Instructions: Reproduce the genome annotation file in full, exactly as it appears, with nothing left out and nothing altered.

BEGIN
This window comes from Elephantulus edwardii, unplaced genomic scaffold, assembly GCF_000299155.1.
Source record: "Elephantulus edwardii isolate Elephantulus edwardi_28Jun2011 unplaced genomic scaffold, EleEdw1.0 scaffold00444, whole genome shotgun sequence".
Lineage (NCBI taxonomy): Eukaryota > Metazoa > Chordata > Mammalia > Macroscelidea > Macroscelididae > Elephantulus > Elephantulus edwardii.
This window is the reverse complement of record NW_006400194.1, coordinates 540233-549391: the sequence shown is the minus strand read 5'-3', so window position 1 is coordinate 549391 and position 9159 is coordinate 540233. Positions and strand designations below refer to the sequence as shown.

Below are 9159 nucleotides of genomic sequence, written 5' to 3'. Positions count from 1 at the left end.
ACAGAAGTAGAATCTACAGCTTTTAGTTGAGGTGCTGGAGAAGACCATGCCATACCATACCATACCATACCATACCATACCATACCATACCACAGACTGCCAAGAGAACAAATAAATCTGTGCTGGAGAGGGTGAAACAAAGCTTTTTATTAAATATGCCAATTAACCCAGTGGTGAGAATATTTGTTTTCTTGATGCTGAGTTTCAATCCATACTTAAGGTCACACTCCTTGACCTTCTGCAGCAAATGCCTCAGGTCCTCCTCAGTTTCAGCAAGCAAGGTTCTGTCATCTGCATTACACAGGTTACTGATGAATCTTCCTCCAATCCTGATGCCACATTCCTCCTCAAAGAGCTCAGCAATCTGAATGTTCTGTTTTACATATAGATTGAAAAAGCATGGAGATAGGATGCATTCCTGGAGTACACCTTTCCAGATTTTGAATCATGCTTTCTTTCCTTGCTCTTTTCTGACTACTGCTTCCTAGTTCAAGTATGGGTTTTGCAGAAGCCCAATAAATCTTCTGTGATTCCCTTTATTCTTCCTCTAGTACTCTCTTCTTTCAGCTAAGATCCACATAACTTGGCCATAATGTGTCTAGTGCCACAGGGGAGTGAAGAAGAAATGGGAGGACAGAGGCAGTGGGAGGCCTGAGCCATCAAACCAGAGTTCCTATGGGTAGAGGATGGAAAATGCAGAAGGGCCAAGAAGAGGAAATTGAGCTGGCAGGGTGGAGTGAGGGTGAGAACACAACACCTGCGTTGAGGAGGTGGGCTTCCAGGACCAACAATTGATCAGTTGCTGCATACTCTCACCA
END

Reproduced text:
This window comes from Elephantulus edwardii, unplaced genomic scaffold, assembly GCF_000299155.1.
Source record: "Elephantulus edwardii isolate Elephantulus edwardi_28Jun2011 unplaced genomic scaffold, EleEdw1.0 scaffold00444, whole genome shotgun sequence".
Lineage (NCBI taxonomy): Eukaryota > Metazoa > Chordata > Mammalia > Macroscelidea > Macroscelididae > Elephantulus > Elephantulus edwardii.
This window is the reverse complement of record NW_006400194.1, coordinates 540233-549391: the sequence shown is the minus strand read 5'-3', so window position 1 is coordinate 549391 and position 9159 is coordinate 540233. Positions and strand designations below refer to the sequence as shown.

Below are 9159 nucleotides of genomic sequence, written 5' to 3'. Positions count from 1 at the left end.
ACAGAAGTAGAATCTACAGCTTTTAGTTGAGGTGCTGGAGAAGACCATGCCATACCATACCATACCATACCATACCATACCATACCATACCACAGACTGCCAAGAGAACAAATAAATCTGTGCTGGAGAGGGTGAAACAAAGCTTTTTATTAAATATGCCAATTAACCCAGTGGTGAGAATATTTGTTTTCTTGATGCTGAGTTTCAATCCATACTTAAGGTCACACTCCTTGACCTTCTGCAGCAAATGCCTCAGGTCCTCCTCAGTTTCAGCAAGCAAGGTTCTGTCATCTGCATTACACAGGTTACTGATGAATCTTCCTCCAATCCTGATGCCACATTCCTCCTCAAAGAGCTCAGCAATCTGAATGTTCTGTTTTACATATAGATTGAAAAAGCATGGAGATAGGATGCATTCCTGGAGTACACCTTTCCAGATTTTGAATCATGCTTTCTTTCCTTGCTCTTTTCTGACTACTGCTTCCTAGTTCAAGTATGGGTTTTGCAGAAGCCCAATAAATCTTCTGTGATTCCCTTTATTCTTCCTCTAGTACTCTCTTCTTTCAGCTAAGATCCACATAACTTGGCCATAATGTGTCTAGTGCCACAGGGGAGTGAAGAAGAAATGGGAGGACAGAGGCAGTGGGAGGCCTGAGCCATCAAACCAGAGTTCCTATGGGTAGAGGATGGAAAATGCAGAAGGGCCAAGAAGAGGAAATTGAGCTGGCAGGGTGGAGTGAGGGTGAGAACACAACACCTGCGTTGAGGAGGTGGGCTTCCAGGACCAACAATTGATCAGTTGCTGCATACTCTCACCA